As a result, countries like Poland and Lithuania have invested in and are currently operating LNG import terminals. Both terminals have already accepted LNG imports from Qatar, Norway and, most recently, from the U.S. Other countries, including Estonia, Latvia and the Ukraine, have plans to invest in LNG or have undertaken other efforts that would help diversify their natural gas supply.
    But all these efforts are accompanied by a serious doubt that the push for LNG cannot be sustained long-term and will die out organically given the competitiveness of Russian gas. Whether piped via NS2 or other routes, Russian gas can be priced more cheaply than LNG, which, in addition to the domestic price of gas, includes the cost of liquefaction, ocean transportation, and regasification.


    There is a concern that the security premium that CEE countries might be willing to pay is not high enough to sustain the new investments in LNG.
    However, a recent CES article by Nathalie Hinchey entitled “The Impact of Securing Alternative Energy Sources on Russian-European Natural Gas Pricing”* sheds new light on the impact of LNG investments in the CEE. As opposed to many current publications, the article does not dwell on the importance of geopolitics, an element that is difficult to quantify and measure. Instead, it calculates the direct pricing benefits that CEE countries can incur from securing non-Russian gas suppliers; a phenomenon that is becoming increasingly more feasible as a result of LNG imports through floating storage and regasification units (FSRU). FSRUs are especially appealing as they can be used as LNG import terminals and are cheaper and more flexible than land based LNG import terminals. Further, they encounter less regulatory and permitting burdens.

    More specifically, the paper develops an economic model that demonstrates that the introduction of alternative natural gas suppliers into the CEE gas markets has altered the bargaining landscape between the CEE and Gazprom. The ability to procure non-Russian sourced gas from LNG cargoes has allowed the CEE to use LNG as a "credible threat" if Russian piped gas becomes too expensive. This essentially leads to lower prices for Russian gas and puts a ceiling on Russian piped gas with respect to internationally sourced LNG.


    The model does a good job predicting the price that Lithuania paid for natural gas imports from Russia in 2016 (after the FSRU LNG Terminal in Klaipeda opened its doors to imports),deviating in its prediction by only 0.38 Euros off the actual price that Lithuania paid Gazprom (25.6 vs. the actual price of 25.98 Euros/100kg). This lends credibility to the underlying thesis that diversification of options can lead to lower, more competitive prices. In 2014, prior to securing Norwegian LNG, Lithuania paid 48 Euros/100kg for Russian natural gas. At the same time, the model suggests that if Latvia decided to purchase only 20% of its natural gas supply from the Lithuanian FSRU Independence, the average price that it would pay for all its gas would decrease by an additional 11% to 21.59 Euros/kg, which amounts to 17,732,485 Euros in annual savings.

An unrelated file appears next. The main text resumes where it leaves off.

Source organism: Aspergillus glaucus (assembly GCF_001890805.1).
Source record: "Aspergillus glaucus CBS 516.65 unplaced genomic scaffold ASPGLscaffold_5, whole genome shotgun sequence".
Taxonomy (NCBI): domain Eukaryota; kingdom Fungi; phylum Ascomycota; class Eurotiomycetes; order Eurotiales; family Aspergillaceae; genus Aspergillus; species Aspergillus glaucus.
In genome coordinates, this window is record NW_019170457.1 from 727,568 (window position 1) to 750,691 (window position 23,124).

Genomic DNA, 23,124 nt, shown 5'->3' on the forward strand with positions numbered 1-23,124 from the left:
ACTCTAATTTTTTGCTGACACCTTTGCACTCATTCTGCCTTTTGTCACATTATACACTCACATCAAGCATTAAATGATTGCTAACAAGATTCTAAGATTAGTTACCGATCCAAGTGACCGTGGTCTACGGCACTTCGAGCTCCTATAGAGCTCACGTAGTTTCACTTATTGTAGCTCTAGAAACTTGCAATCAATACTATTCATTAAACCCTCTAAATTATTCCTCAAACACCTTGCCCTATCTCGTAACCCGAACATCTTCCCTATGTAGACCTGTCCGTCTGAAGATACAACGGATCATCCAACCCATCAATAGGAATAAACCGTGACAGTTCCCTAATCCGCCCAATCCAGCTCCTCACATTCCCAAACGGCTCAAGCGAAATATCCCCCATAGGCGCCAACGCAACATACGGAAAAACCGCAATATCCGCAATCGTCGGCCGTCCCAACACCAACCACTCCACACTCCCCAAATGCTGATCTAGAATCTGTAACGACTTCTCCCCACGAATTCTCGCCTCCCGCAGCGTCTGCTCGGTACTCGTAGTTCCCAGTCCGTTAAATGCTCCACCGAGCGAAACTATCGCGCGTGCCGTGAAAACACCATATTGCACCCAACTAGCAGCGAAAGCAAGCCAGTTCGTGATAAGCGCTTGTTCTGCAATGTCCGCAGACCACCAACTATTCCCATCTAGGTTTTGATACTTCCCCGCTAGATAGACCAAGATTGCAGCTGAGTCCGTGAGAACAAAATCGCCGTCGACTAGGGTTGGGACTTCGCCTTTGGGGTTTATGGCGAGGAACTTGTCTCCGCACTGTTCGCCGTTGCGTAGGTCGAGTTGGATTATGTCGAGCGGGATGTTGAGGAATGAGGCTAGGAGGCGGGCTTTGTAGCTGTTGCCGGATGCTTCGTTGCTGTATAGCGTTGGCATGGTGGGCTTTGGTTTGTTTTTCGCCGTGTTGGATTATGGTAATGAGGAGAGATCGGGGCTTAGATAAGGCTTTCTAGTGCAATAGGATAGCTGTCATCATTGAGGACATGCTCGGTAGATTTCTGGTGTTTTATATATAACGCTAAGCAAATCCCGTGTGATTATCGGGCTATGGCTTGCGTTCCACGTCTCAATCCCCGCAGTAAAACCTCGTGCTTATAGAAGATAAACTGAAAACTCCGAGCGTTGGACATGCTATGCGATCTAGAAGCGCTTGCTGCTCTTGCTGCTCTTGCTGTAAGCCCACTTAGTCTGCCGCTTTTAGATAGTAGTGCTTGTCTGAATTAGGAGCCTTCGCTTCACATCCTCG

Thus, there is a systemic relationship between a country’s ability to procure non-Russian gas and the price it pays for Russian gas: countries with a lesser dependence on Russian gas pay less for that gas.
    The results are intuitive. They also explain the differences in Gazprom pricing between its Western European and CEE customers. Western Europe’s dependence on Russian gas is far smaller than that of the CEE, as other sources of supply are readily available: domestic supplies as well as LNG, storage solutions and the ability to use reverse flows if temporary shortages emerge. On the other hand, CEE countries have been historically highly dependent on Russia, some as much as 100 percent, thereby giving Gazprom significant market power. As this relationship changes, so does the bargaining position between the CEE and Russia with respect to natural gas delivery, becoming more similar to that of Western Europe.
    This brings us back to the assessment of the viability of LNG imports into the CEE. Prices should not be taken at face value but assessed as part of the entire natural gas market within a country and possibly within the entire CEE region. There is a way to calculate directly how much diversification contributes to lower average prices and to what extent these lower prices justify investments in LNG, storage solutions or new pipeline interconnections, all of which would raise the level of competition thereby weakening Russia’s market power.
    https://www.forbes.com/sites/thebake.../#1f7910222c3a

  8. #23
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    Re: NATO

    Quote Originally Posted by Guisslapp View Post
    Having bases in Europe helps us do that.
    Agreed. Just hope it doesn't come to that.

  9. #24
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    Re: NATO

    Quote Originally Posted by Guisslapp View Post
    Our bases are there to defend us. Would you rather fight Russia in Europe or on US soil?
    Really? US soil? It was 1000x easier for Germany to invade Russia during WW2 than it would be for Russia to invade the US mainland now....and we know how that turned out. This is not an invasion force they'd be capable of mustering with their puny economy and our geographic location. Now, they could likely come through the Mexican border unchecked......